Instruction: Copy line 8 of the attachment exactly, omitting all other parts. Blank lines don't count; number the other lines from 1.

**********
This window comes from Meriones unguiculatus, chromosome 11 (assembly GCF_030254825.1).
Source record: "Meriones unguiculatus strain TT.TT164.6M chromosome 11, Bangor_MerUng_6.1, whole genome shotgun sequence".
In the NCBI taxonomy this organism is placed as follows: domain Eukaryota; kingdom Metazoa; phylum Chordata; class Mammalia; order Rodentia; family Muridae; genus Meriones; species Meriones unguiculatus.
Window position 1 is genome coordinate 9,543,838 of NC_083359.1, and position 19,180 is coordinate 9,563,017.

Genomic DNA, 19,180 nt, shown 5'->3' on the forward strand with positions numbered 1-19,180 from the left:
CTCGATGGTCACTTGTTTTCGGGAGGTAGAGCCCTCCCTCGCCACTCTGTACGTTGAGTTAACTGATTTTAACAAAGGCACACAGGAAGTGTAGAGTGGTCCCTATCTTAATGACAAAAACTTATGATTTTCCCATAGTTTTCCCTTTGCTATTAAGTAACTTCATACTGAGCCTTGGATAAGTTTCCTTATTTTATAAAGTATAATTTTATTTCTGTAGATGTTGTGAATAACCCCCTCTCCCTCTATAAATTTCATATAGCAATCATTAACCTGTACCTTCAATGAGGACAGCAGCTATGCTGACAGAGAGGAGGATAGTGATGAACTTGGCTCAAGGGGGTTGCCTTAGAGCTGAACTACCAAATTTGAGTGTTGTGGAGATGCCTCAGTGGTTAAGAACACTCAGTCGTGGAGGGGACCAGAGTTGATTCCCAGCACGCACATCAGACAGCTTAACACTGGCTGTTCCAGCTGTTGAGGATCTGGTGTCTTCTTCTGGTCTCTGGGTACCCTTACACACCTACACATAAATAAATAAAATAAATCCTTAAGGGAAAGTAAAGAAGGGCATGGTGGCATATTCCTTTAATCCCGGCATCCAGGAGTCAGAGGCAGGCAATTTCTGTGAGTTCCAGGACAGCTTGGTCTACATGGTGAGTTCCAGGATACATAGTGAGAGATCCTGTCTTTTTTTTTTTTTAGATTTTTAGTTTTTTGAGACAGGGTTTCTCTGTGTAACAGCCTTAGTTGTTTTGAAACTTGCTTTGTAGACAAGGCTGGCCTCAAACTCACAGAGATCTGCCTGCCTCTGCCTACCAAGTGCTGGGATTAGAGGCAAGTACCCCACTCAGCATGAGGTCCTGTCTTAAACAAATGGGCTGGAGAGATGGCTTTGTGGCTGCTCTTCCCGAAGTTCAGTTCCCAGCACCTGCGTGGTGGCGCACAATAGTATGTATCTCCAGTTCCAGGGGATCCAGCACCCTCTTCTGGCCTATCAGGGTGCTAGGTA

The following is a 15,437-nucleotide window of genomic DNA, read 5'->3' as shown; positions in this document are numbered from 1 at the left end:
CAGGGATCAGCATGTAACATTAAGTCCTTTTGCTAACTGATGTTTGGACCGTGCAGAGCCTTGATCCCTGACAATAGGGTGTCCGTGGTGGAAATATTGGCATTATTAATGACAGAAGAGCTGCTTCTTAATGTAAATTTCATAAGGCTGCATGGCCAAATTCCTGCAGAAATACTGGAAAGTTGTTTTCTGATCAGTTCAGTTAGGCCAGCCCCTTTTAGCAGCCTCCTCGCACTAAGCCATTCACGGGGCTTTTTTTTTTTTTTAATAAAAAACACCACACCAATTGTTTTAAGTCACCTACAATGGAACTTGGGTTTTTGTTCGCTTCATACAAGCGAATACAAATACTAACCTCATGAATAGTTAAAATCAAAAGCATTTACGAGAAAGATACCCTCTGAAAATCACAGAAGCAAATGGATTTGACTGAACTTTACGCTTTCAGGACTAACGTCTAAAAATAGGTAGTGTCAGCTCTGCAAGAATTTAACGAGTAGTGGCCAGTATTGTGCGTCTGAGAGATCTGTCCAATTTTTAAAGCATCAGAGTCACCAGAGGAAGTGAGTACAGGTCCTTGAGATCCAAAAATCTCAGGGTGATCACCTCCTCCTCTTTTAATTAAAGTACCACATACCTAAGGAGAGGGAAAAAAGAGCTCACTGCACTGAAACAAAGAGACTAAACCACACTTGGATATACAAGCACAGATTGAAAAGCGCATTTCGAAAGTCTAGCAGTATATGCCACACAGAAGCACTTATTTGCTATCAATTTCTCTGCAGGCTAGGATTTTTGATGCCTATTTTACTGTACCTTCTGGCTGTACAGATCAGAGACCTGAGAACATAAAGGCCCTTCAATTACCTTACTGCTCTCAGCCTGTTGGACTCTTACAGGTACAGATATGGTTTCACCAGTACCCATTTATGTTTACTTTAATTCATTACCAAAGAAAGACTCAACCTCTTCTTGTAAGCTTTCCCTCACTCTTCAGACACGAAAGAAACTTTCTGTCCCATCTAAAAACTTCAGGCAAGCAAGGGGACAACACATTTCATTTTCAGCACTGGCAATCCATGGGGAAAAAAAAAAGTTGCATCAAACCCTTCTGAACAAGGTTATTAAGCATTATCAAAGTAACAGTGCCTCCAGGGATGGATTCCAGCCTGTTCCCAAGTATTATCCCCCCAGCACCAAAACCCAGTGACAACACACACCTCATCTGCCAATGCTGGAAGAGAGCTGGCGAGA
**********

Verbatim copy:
CAGGGATCAGCATGTAACATTAAGTCCTTTTGCTAACTGATGTTTGGACCGTGCAGAGCCTTGATCCCTGACAATAGGGTGTCCGTGGTGGAAATATTGGCATTATTAATGACAGAAGAGCTGCTTCTTAATGTAAATTTCATAAGGCTGCATGGCCAAATTCCTGCAGAAATACTGGAAAGTTGTTTTCTGATCAGTTCAGTTAGGCCAGCCCCTTTTAGCAGCCTCCTCGCACTAAGCCATTCACGGGGCTTTTTTTTTTTTTTAATAAAAAACACCACACCAATTGTTTTAAGTCACCTACAATGGAACTTGGGTTTTTGTTCGCTTCATACAAGCGAATACAAATACTAACCTCATGAATAGTTAAAATCAAAAGCATTTACGAGAAAGATACCCTCTGAAAATCACAGAAGCAAATGGATTTGACTGAACTTTACGCTTTCAGGACTAACGTCTAAAAATAGGTAGTGTCAGCTCTGCAAGAATTTAACGAGTAGTGGCCAGTATTGTGCGTCTGAGAGATCTGTCCAATTTTTAAAGCATCAGAGTCACCAGAGGAAGTGAGTACAGGTCCTTGAGATCCAAAAATCTCAGGGTGATCACCTCCTCCTCTTTTAATTAAAGTACCACATACCTAAGGAGAGGGAAAAAAGAGCTCACTGCACTGAAACAAAGAGACTAAACCACACTTGGATATACAAGCACAGATTGAAAAGCGCATTTCGAAAGTCTAGCAGTATATGCCACACAGAAGCACTTATTTGCTATCAATTTCTCTGCAGGCTAGGATTTTTGATGCCTATTTTACTGTACCTTCTGGCTGTACAGATCAGAGACCTGAGAACATAAAGGCCCTTCAATTACCTTACTGCTCTCAGCCTGTTGGACTCTTACAGGTACAGATATGGTTTCACCAGTACCCATTTATGTTTACTTTAATTCATTACCAAAGAAAGACTCAACCTCTTCTTGTAAGCTTTCCCTCACTCTTCAGACACGAAAGAAACTTTCTGTCCCATCTAAAAACTTCAGGCAAGCAAGGGGACAACACATTTCATTTTCAGCACTGGCAATCCATGGGGAAAAAAAAAAGTTGCATCAAACCCTTCTGAACAAGGTTATTAAGCATTATCAAAGTAACAGTGCCTCCAGGGATGGATTCCAGCCTGTTCCCAAGTATTATCCCCCCAGCACCAAAACCCAGTGACAACACACACCTCATCTGCCAATGCTGGAAGAGAGCTGGCGAGA